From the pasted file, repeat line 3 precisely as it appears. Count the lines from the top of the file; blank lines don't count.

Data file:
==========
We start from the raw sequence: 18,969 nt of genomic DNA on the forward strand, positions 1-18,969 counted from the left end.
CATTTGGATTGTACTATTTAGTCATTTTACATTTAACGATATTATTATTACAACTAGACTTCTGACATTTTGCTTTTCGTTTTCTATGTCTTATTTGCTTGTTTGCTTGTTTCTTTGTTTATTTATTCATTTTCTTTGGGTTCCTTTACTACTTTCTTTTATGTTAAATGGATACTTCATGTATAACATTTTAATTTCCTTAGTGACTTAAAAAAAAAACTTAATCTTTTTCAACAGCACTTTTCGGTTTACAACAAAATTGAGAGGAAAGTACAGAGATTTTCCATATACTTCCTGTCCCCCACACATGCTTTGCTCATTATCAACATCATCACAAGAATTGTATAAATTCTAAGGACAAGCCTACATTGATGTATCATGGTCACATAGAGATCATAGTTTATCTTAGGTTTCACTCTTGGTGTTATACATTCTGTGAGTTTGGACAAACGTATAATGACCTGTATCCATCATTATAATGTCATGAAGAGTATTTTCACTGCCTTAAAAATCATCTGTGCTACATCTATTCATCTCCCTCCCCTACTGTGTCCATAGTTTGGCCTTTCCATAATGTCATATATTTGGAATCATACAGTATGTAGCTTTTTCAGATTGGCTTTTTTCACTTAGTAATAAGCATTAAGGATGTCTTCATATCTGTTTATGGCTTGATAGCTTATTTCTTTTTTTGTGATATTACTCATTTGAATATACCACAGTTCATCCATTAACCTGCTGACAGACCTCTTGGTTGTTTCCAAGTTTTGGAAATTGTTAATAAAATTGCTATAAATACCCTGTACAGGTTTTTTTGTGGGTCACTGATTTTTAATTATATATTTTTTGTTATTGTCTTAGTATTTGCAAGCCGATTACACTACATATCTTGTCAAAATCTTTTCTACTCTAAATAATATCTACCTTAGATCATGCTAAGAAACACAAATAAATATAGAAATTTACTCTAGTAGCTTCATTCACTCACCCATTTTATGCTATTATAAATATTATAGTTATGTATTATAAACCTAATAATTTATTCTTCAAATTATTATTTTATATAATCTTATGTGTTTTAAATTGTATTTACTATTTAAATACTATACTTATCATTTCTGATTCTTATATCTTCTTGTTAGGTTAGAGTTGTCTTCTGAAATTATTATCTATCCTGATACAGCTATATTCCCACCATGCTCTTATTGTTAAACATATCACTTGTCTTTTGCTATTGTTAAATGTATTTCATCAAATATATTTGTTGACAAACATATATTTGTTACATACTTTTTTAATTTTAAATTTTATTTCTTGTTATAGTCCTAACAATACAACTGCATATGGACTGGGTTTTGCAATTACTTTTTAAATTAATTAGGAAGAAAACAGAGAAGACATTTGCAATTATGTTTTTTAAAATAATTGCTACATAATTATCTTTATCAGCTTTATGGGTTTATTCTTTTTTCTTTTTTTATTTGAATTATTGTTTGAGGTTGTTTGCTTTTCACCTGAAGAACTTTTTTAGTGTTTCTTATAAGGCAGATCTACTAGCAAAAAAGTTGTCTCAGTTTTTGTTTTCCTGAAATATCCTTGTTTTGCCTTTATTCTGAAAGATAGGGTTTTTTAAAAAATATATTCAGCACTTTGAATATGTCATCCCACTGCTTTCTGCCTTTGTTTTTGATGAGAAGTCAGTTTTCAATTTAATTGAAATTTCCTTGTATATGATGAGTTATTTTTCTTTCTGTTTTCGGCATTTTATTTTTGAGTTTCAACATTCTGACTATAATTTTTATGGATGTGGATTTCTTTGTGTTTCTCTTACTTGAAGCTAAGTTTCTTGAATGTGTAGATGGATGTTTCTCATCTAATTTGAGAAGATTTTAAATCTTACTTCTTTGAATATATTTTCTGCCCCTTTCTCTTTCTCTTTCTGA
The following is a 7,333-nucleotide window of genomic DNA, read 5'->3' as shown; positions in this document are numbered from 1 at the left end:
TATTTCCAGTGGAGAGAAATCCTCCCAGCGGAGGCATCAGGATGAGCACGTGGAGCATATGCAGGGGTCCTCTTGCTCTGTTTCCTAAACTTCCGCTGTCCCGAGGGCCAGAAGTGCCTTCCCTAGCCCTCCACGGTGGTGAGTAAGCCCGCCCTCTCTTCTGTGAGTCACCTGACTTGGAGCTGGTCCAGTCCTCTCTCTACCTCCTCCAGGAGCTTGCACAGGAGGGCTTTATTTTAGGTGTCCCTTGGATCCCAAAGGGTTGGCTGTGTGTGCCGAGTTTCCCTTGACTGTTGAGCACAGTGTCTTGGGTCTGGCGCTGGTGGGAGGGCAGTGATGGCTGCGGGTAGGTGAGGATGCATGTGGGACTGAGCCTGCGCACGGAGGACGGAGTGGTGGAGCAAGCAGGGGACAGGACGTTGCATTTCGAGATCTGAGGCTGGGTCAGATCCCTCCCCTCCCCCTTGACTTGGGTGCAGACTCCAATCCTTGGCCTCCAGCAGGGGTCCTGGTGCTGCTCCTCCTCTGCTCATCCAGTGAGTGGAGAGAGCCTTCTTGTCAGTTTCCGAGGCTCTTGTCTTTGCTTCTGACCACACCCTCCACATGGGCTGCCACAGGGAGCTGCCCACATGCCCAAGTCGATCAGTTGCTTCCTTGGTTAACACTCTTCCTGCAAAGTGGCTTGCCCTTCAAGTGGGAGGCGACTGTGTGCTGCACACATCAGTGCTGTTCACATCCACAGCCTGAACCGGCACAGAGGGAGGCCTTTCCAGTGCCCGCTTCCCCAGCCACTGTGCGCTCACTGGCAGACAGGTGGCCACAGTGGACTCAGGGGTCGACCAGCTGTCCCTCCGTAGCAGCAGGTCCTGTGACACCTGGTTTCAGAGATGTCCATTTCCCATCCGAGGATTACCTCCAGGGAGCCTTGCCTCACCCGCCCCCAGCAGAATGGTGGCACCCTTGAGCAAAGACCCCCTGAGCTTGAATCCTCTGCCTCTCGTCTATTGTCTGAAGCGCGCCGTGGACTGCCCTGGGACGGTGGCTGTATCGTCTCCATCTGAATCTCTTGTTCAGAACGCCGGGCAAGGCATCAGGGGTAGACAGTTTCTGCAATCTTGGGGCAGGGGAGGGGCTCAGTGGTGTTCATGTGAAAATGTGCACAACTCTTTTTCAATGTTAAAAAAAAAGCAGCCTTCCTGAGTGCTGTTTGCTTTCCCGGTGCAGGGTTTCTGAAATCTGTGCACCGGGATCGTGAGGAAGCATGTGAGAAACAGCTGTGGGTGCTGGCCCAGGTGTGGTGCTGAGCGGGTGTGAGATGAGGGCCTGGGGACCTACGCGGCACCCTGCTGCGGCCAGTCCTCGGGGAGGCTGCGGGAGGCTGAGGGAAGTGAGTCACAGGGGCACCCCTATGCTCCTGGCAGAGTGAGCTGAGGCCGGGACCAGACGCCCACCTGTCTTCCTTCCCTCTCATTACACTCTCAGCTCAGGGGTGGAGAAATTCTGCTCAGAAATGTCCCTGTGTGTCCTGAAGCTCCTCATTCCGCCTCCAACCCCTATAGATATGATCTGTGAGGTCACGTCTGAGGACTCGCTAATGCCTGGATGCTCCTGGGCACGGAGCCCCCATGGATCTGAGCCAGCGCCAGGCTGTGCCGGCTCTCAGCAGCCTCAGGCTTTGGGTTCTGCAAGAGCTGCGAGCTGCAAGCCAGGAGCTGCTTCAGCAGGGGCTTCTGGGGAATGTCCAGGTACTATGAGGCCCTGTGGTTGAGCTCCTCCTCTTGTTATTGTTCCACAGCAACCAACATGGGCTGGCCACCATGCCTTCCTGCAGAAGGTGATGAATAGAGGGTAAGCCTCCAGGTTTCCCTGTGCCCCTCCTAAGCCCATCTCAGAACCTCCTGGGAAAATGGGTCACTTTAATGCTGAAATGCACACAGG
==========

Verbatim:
The following is a 7,333-nucleotide window of genomic DNA, read 5'->3' as shown; positions in this document are numbered from 1 at the left end: